‘If I were on trial," says juror Harlan Robins, a researcher at theInstitute for Advanced Study, "I’d strongly consider hiring Robin Lord. Shewas smart and eloquent. At least for me, I have a lot of respect for someone who is good at what she does and cares about her job. I don’t need to like her personally.

A 1995 Harvard graduate, Robins received his PhD in physics from the University of California at Berkeley in 2001. Though he began his research career in string theory (theoretical particle physics), he works now on systems biology (using mathematics and physics principles to attack biological problems). He answered a reporter’s questions by E-mail.

Jury deliberations started mid-morning on Tuesday, July 12, and were "a bit chaotic," Robins says. The jury had eight men and four women. "We went around the room and everyone gave their version of events. The versions varied so widely that I thought we were going to be in trouble."

More details on the head injuries, Robins says, would not have made a difference to the verdict. "The case came down to the two doctors. Since neither were particularly believable, we were left no clearpicture of the events in the garage that night."

"The room was divided among those that believed it was possibly one blow and those convinced it was multiple blows," says Robins. "However, nobody thought that it was an accident in the sense of her falling on her own, or even that he just pulled her out of the car. To cause that much damage to her head, even with one blow, he would have had to throw her to the ground very hard. Combined with the fact that he did not seek medical help and tried to cover it up, the number of blows did not really matter in the end."

On Tuesday afternoon the jury designated Martin Rexroad to take charge of the deliberations. Rexroad, who is director of human resources in Manhattan for the Altria Group (the parent company of Philip Morris), requisitioned Post-It notes and began to construct flow charts of the action. Robins says Rexroad was "truly exceptional. Without him, I think the deliberations would have been an extra four days."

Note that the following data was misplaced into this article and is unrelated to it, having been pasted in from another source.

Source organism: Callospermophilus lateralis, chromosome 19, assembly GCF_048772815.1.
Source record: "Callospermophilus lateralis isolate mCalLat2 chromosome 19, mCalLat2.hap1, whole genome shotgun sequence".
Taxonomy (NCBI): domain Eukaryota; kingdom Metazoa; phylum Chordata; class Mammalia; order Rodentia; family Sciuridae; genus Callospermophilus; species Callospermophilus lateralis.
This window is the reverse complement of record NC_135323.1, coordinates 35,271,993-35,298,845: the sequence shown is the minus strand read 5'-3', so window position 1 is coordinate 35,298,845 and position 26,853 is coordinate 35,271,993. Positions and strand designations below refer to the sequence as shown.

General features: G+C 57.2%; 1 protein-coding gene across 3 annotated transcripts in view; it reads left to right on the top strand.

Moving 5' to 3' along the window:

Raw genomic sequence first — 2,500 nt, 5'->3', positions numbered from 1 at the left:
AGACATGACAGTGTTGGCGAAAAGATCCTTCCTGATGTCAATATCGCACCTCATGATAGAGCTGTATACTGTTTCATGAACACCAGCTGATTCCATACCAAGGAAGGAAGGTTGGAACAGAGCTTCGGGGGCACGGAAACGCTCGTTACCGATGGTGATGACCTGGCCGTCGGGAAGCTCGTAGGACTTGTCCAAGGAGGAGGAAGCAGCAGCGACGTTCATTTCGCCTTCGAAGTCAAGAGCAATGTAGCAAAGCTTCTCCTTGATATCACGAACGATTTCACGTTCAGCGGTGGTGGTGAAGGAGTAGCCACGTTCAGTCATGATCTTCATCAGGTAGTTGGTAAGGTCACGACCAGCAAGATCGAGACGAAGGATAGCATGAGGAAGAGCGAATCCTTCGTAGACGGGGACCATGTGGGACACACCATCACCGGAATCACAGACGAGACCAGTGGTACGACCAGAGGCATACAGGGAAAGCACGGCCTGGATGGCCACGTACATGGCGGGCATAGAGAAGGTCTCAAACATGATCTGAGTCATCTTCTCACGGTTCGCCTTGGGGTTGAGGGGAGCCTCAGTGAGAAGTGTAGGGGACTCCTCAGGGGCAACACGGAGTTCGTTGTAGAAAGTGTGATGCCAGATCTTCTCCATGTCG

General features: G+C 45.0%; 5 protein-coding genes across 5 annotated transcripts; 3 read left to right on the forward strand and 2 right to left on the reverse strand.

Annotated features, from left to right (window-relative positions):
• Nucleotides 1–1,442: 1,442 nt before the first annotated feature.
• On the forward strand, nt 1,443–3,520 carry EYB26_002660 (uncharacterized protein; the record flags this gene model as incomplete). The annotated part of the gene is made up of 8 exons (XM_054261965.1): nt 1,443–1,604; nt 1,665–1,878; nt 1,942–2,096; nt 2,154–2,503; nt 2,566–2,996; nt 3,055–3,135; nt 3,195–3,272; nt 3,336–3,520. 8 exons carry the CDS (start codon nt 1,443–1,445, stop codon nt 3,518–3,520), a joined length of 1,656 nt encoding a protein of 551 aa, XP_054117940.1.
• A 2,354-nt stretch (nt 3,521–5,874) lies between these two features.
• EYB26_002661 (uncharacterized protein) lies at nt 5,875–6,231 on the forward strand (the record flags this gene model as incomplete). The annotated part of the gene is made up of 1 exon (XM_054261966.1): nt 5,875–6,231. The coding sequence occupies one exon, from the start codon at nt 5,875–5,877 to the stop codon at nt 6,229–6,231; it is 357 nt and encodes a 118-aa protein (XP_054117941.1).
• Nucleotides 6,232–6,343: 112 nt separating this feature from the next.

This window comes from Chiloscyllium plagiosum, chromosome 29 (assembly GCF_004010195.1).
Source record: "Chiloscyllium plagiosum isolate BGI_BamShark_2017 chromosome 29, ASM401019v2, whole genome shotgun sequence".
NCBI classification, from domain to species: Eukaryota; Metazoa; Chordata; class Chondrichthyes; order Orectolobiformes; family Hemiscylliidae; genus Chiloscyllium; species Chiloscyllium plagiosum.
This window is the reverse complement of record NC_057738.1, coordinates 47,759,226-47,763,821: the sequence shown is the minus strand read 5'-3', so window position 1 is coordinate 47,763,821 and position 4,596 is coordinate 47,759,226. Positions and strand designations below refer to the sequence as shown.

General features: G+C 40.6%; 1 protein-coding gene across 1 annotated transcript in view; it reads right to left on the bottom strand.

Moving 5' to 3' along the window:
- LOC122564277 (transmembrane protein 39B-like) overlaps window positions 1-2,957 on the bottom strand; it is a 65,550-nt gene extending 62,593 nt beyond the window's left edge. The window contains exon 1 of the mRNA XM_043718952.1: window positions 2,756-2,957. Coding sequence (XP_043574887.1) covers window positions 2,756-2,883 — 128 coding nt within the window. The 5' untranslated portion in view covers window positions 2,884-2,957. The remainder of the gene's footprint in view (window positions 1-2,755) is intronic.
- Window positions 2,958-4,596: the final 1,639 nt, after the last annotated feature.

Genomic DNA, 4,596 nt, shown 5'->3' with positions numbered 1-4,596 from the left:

"On Wednesday evening, we mostly compromised and came together. However, it was getting towards the end of the day and I don’t thinkwe were satisfied with our understanding of the charges," says Robins.

"So it was suggested that we all go sleep on it and not rush to judgment. We are really glad, because the situation was much more clear in the morning. Many of us realized that aggravated manslaughter and reckless manslaughter did not really apply to this case," says Robins, noting that the jury was not given instructions on how long the jail term would be for each of the verdicts.

"On Thursday morning, it took only about 30 minutes for all of us to agree on passion/provocation manslaughter. Murder was never considered, even from the very beginning," says Robins.

Robins says though the trial was very interesting, it was "a major inconvenience" for his life and work. "I think the most important thing I learned is how differently a group of 12 people can interpret the same set of information. It was particularly interesting to see what everyone agreed on and what they had sharp differences regarding."

"Many parts of the trial were surprising, like a Law and Order episode, although there were many slow parts in between the action," says Robins. "I doubt the trial will influence my work in any real way, but I certainly learned a lot about the legal system. Hopefully, that won’t play too big a role in life."

And how about the lunches that the court provides? Says Robins: "I would certainly say my health has suffered over the last six weeks."

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